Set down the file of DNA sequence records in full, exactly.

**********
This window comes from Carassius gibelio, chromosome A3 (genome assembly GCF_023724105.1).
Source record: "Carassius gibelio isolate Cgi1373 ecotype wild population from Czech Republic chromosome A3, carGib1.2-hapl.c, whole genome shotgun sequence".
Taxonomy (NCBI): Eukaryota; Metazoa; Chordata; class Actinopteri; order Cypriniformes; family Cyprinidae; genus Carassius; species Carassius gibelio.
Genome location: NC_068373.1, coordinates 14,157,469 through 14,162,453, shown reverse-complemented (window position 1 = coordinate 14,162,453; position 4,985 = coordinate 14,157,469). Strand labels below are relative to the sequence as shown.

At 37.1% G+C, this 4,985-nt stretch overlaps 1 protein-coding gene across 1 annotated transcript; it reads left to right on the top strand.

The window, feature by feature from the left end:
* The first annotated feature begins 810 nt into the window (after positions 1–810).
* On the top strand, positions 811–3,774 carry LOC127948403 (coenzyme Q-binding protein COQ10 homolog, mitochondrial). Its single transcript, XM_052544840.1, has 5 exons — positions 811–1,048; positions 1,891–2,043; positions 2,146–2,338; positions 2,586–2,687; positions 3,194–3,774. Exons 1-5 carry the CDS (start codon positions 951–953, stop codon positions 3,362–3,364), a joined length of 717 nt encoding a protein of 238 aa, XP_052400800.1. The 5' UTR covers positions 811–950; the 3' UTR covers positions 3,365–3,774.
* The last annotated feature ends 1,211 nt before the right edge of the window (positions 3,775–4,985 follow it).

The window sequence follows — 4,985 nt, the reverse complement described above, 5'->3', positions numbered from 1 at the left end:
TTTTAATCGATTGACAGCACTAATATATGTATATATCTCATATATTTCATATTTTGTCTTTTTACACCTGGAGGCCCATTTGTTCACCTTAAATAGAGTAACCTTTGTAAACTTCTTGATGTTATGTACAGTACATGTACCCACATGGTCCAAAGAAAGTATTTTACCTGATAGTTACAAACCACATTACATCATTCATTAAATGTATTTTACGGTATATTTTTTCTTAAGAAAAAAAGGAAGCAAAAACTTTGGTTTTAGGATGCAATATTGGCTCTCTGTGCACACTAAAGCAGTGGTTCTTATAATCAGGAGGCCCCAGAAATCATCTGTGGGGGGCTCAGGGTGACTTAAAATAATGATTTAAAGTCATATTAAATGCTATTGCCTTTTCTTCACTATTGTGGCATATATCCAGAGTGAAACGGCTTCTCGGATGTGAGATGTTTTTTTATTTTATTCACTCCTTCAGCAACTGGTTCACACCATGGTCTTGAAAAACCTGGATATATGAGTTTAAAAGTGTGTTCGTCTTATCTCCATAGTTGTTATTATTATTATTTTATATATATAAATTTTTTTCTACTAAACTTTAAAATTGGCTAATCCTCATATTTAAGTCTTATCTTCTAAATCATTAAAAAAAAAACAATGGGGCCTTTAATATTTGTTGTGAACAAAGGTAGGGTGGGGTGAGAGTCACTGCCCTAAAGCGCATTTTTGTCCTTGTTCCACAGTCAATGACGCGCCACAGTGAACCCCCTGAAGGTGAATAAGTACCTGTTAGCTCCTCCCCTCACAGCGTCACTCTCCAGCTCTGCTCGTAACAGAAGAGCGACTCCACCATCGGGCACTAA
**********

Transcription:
This window comes from Carassius gibelio, chromosome A3 (genome assembly GCF_023724105.1).
Source record: "Carassius gibelio isolate Cgi1373 ecotype wild population from Czech Republic chromosome A3, carGib1.2-hapl.c, whole genome shotgun sequence".
Taxonomy (NCBI): Eukaryota; Metazoa; Chordata; class Actinopteri; order Cypriniformes; family Cyprinidae; genus Carassius; species Carassius gibelio.
Genome location: NC_068373.1, coordinates 14,157,469 through 14,162,453, shown reverse-complemented (window position 1 = coordinate 14,162,453; position 4,985 = coordinate 14,157,469). Strand labels below are relative to the sequence as shown.

At 37.1% G+C, this 4,985-nt stretch overlaps 1 protein-coding gene across 1 annotated transcript; it reads left to right on the top strand.

The window, feature by feature from the left end:
* The first annotated feature begins 810 nt into the window (after positions 1–810).
* On the top strand, positions 811–3,774 carry LOC127948403 (coenzyme Q-binding protein COQ10 homolog, mitochondrial). Its single transcript, XM_052544840.1, has 5 exons — positions 811–1,048; positions 1,891–2,043; positions 2,146–2,338; positions 2,586–2,687; positions 3,194–3,774. Exons 1-5 carry the CDS (start codon positions 951–953, stop codon positions 3,362–3,364), a joined length of 717 nt encoding a protein of 238 aa, XP_052400800.1. The 5' UTR covers positions 811–950; the 3' UTR covers positions 3,365–3,774.
* The last annotated feature ends 1,211 nt before the right edge of the window (positions 3,775–4,985 follow it).

The window sequence follows — 4,985 nt, the reverse complement described above, 5'->3', positions numbered from 1 at the left end:
TTTTAATCGATTGACAGCACTAATATATGTATATATCTCATATATTTCATATTTTGTCTTTTTACACCTGGAGGCCCATTTGTTCACCTTAAATAGAGTAACCTTTGTAAACTTCTTGATGTTATGTACAGTACATGTACCCACATGGTCCAAAGAAAGTATTTTACCTGATAGTTACAAACCACATTACATCATTCATTAAATGTATTTTACGGTATATTTTTTCTTAAGAAAAAAAGGAAGCAAAAACTTTGGTTTTAGGATGCAATATTGGCTCTCTGTGCACACTAAAGCAGTGGTTCTTATAATCAGGAGGCCCCAGAAATCATCTGTGGGGGGCTCAGGGTGACTTAAAATAATGATTTAAAGTCATATTAAATGCTATTGCCTTTTCTTCACTATTGTGGCATATATCCAGAGTGAAACGGCTTCTCGGATGTGAGATGTTTTTTTATTTTATTCACTCCTTCAGCAACTGGTTCACACCATGGTCTTGAAAAACCTGGATATATGAGTTTAAAAGTGTGTTCGTCTTATCTCCATAGTTGTTATTATTATTATTTTATATATATAAATTTTTTTCTACTAAACTTTAAAATTGGCTAATCCTCATATTTAAGTCTTATCTTCTAAATCATTAAAAAAAAAACAATGGGGCCTTTAATATTTGTTGTGAACAAAGGTAGGGTGGGGTGAGAGTCACTGCCCTAAAGCGCATTTTTGTCCTTGTTCCACAGTCAATGACGCGCCACAGTGAACCCCCTGAAGGTGAATAAGTACCTGTTAGCTCCTCCCCTCACAGCGTCACTCTCCAGCTCTGCTCGTAACAGAAGAGCGACTCCACCATCGGGCACTAA